The Committee received short presentations from the United Nations Children’s Fund (UNICEF) and the Heinrich Boll Stiftung Foundation, both of whom outlined their main aims and objectives, and suggested a closer working relationship between themselves and Parliament. UNICEF also distributed an information pack to Members. Members asked UNICEF which provinces had been identified by UNICEF as possible partners, whether the information packs were available in other languages, what role Parliament could play in community development, what the international reporting obligations of UNICEF entailed, and noted that more support was needed in educating health staff. Members asked about UNICEF’s work on children with disabilities, questioned how up to date the information was, how budgets were managed and suggested that a summit should be held with non-government organisations to see whether their programmes were working and whether they adhered to relevant legislation. The need to communicate with local government and address the lack of prioritising of women and children at a local level was also raised. The role of scorecards in relation to municipalities was raised and explained. Members welcomed the offers of support and help from the Heinrich Boll Stiftung Foundation, and noted its focus on the rights of women, children, youth and people with disabilities, as well as the research on women and land issues. They requested that a working list of fully-functioning non government organisations be provided.
Members adopted the Minutes of the last meeting, and the Committee programme for the second term.
Children’s Rights: UNICEF presentation
Professor Rose September, representative from United Nations Children’s Fund (UNICEF), outlined the main concerns of that organisation with regard to children, and proposed a closer working relationship between itself and Parliament and UNICEF. She proposed formation of partnerships between UNICEF and the National Assembly, the National Council of Provinces, provincial and local government. She emphasised the need to bridge the gap between strategic thinking on national levels and real issues relating to children, which happened at a community level. She explained that the folder prepared by UNICEF and distributed was essentially a “knowledge package” to assist Members, particularly in their oversight projects.
Ms D Robinson (DA) asked which provinces had been identified by UNICEF, and which had responded.
Prof September replied that UNICEF was supposed to run a national programme of action around children, but that this in turn depended on the provincial programmes of action. She explained that so far UNICEF was working with the Limpopo Province, the Western Cape and Gauteng.
Ms P Duncan (DA) asked whether the information packages handed out were available in any other languages.
Prof September replied that unfortunately no other languages were available at present.
Ms S Rwexana (COPE) asked what role Parliament and its Members could play in community development, particularly regarding their constituency offices in the communities.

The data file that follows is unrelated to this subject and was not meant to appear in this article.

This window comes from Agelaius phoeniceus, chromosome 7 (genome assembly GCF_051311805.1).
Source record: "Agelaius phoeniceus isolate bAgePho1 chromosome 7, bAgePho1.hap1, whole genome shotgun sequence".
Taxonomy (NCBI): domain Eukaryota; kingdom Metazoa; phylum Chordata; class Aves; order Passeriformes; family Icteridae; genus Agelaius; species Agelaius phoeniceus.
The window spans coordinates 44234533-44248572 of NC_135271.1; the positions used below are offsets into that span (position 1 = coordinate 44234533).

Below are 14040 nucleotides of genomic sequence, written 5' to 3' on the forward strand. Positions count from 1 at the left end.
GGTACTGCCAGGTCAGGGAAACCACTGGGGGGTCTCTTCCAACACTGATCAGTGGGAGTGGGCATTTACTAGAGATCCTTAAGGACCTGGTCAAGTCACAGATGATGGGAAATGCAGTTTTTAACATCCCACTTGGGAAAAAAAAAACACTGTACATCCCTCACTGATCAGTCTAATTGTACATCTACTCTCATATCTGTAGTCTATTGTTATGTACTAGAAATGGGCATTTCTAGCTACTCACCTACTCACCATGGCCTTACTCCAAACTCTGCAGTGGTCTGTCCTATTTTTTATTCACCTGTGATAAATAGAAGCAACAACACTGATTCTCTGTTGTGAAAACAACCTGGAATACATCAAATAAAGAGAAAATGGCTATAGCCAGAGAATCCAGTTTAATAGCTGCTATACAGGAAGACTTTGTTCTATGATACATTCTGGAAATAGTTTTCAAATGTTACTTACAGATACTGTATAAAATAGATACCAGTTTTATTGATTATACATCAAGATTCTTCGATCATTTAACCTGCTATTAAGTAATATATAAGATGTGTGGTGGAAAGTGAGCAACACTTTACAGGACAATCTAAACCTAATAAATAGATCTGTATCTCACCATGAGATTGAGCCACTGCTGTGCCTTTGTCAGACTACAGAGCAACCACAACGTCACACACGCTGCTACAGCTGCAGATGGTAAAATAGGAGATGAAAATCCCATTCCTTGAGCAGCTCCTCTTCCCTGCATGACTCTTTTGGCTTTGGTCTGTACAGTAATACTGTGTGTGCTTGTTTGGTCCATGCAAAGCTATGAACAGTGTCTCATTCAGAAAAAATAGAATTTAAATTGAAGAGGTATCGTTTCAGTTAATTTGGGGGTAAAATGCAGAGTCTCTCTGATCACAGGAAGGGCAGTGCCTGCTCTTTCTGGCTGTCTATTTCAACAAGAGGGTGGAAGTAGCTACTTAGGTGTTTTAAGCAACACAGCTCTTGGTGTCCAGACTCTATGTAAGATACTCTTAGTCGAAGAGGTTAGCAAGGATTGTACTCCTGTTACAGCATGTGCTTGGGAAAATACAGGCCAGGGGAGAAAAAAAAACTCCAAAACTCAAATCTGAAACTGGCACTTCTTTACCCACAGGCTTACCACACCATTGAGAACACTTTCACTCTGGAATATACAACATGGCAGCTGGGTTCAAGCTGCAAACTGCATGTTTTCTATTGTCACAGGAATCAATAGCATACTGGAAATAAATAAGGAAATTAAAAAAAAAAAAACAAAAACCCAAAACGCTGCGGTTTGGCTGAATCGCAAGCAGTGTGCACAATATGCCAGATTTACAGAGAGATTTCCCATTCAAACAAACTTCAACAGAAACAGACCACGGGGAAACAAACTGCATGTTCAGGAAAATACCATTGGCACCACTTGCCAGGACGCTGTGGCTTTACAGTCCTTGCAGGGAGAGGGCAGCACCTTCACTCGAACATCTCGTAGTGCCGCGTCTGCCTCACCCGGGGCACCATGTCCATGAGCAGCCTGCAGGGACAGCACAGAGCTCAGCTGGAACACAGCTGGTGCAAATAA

Prof September explained that any requests put forward by Parliament, such as requests for seminars or engagement in public participation, would be answered. She reminded the Committee that UNICEF had a huge infrastructure in Pretoria, which increased the organisation’s capacity to support Parliament.
Ms H Malgas (ANC) asked about UNICEF’s international reporting obligations, and whether this information could be made available to Parliament. She also asked about the priorities of the organisation, in terms of their focus areas relating to women and children’s rights. She emphasised the fact that more support was necessary to encourage the further education of health staff, and nurses in particular, around child issues.
Prof September replied that she agreed with these concerns and understood the field of healthcare to be of great importance to the UNICEF project. She also said that UNICEF’s international obligations could be made available to Parliament.
Ms P Petersen Maduna (ANC) asked what UNICEF’s view was of children with disabilities.
Prof September replied that the organisation felt very strongly about promoting full rights and challenging any discrimination on the basis of disability.
Ms Duncan asked about the exact content of the information packages supplied to the Members. She asked whether the information was up to date and relevant, and whether it provided information about issues regarding children in forced labour, child-headed households, and child pornography, rather than a well worded document that ignored the difficult topics. She asked about the management of budgets within UNICEF and affiliated non-government organisations (NGOs). She noted that during 2008 a substantial sum was allocated to social development in South Africa, but despite the fact that about R610 million was given to about 800 NGOs in the Western Cape, there was no marked difference. She suggested that a summit should be held with NGOs to see whether their programmes were working and whether they adhered to relevant legislation. She asked whether UNICEF could assist in this regard.